Social Self-Care

It is critical to also nurture ourselves socially, as human connection is important for our existence.  We resonate with others through a lens of attachment and connectedness.  Here are some ways to enhance our self-care through social engagements:

  • Socialize with friends and family:

    • During physical distancing, this has been a complication.  Many have resorted to using Zoom, Facetime, Google Hangouts/Meet, or other digital platforms to virtually spend time.  One thing to be aware of, as many of us are participating in meetings and other work-related activities this way, we should ensure to take "technology breaks."  It takes a lot more energy to engage with people virtually, as we are not able to utilize as much nonverbal communication (e.g., body language) and have to make a more concerted effort to engage two-dimensionally with each other.​

    • Some individuals have been creative and have walked with neighbors or friends on opposite sides of the street or have gone of "physically distanced" hikes or bike rides.

    • You can also do an "in-person" tailgate or have coffee on opposite ends of the picnic table at a park with a friend.

    • Talking on the phone and texting loved ones can also be a way to socialize, limiting "zoom fatigue."

    • It is important to continuously "check-in" with yourself to see what you need and how much (or little) socialization you need at the moment, during the day, week, etc.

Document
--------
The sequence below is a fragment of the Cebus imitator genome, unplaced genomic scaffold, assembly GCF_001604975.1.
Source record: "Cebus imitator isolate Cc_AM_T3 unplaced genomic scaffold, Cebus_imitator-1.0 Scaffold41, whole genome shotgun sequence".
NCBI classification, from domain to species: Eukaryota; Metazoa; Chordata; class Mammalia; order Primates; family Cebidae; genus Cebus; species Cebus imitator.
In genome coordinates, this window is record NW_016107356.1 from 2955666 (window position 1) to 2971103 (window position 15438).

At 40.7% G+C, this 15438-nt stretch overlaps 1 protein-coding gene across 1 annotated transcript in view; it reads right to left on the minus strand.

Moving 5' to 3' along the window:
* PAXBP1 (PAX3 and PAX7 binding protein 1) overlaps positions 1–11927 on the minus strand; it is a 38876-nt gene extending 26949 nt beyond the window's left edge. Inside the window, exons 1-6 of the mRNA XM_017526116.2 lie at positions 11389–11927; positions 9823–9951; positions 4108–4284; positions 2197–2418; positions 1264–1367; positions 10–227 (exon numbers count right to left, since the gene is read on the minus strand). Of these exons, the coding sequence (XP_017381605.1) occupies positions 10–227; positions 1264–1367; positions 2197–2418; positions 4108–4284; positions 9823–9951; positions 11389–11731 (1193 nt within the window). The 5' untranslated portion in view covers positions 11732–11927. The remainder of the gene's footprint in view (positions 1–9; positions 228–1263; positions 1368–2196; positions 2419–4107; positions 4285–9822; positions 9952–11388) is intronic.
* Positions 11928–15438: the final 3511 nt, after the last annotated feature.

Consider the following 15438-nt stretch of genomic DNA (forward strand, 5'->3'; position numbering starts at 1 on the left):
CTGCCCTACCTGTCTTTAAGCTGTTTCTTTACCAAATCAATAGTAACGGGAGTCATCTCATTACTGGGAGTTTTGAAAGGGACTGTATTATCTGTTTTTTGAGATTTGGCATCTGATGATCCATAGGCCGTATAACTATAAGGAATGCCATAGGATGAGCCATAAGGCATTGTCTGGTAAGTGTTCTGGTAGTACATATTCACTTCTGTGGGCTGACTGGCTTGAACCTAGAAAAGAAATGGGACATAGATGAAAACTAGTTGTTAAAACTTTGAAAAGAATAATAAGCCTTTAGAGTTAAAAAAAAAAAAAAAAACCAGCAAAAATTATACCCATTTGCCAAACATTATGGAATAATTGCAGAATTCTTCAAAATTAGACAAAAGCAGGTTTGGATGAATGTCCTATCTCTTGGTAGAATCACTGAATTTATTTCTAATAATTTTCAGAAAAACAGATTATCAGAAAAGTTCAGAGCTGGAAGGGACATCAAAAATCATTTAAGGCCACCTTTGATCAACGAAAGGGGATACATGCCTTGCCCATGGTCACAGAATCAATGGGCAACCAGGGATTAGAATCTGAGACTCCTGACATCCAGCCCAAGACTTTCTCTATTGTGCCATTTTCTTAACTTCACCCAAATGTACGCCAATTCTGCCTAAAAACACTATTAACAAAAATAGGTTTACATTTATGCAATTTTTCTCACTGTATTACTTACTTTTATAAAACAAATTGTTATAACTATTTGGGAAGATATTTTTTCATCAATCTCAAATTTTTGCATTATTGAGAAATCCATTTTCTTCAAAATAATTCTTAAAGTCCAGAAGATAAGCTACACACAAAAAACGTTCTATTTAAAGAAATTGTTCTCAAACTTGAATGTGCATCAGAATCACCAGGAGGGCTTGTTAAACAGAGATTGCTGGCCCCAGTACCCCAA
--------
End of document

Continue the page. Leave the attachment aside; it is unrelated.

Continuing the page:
• Keep in mind to do whatever serves you.  If you need some personal down time and need to solo-socialize, then it is important to honor that.

  • Play games:

    • Playing games in person are excellent ways to socialize; however, that has been more difficult during a pandemic.  Of course, playing games with loved ones we are quarantining with are great, or we can even kick around a soccer ball (a "hands-free" activity) with a friend.​

    • Virtual games are also great ways to connect.  In addition to on-line games and consoles that allow you to engage with others, there are apps and on-line sites that let you play with multiple people.

      • Dust off or reload that "Words with Friends"​ or "Draw Something" App

      • Play virtual board games with friends on-line with Board Game Arena or Tabletopia​

  • Enjoy a meal together: virtually or in-person (if safe), while being physically distanced.

  • Join a book club or knitting club

  • Join a professional group: This can be a specific interest group or organizations at your local, state, or national levels.

  • Volunteer somewhere, such as an animal shelter.  During physical distance, this may be challenging, but there are distanced community gardens or volunteer hotlines that are also available.

  • Go into a classroom that you enjoy when at work.  You can also do this in virtual classrooms-- it is a great way to engage with educators and students (with permission first, of course!)

  • Go into the lunchroom or playground with students when at work.

  • Go into the teacher's lounge if it is a positive zone.

  • Be sure to also take some solo-time to reconnect and recharge with yourself; it is important to also be "social" with ourselves as well and be intrinsically connected.